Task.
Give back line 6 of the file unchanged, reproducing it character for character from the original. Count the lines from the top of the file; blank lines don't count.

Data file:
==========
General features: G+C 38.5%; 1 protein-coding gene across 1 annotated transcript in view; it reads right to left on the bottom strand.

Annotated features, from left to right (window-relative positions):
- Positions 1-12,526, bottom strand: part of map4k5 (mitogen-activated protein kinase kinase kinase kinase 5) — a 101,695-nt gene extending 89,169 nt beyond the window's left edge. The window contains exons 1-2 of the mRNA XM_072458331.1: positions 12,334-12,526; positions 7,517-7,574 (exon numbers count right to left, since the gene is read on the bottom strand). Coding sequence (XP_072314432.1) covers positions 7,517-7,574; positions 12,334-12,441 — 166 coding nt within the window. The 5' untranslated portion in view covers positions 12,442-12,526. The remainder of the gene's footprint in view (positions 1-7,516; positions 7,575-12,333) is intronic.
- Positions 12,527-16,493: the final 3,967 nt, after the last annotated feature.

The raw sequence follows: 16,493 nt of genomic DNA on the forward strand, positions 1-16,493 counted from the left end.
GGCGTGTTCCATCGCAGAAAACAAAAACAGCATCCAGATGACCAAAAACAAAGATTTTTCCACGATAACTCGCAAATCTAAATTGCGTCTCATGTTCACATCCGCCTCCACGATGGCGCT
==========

GGCGTGTTCCATCGCAGAAAACAAAAACAGCATCCAGATGACCAAAAACAAAGATTTTTCCACGATAACTCGCAAATCTAAATTGCGTCTCATGTTCACATCCGCCTCCACGATGGCGCT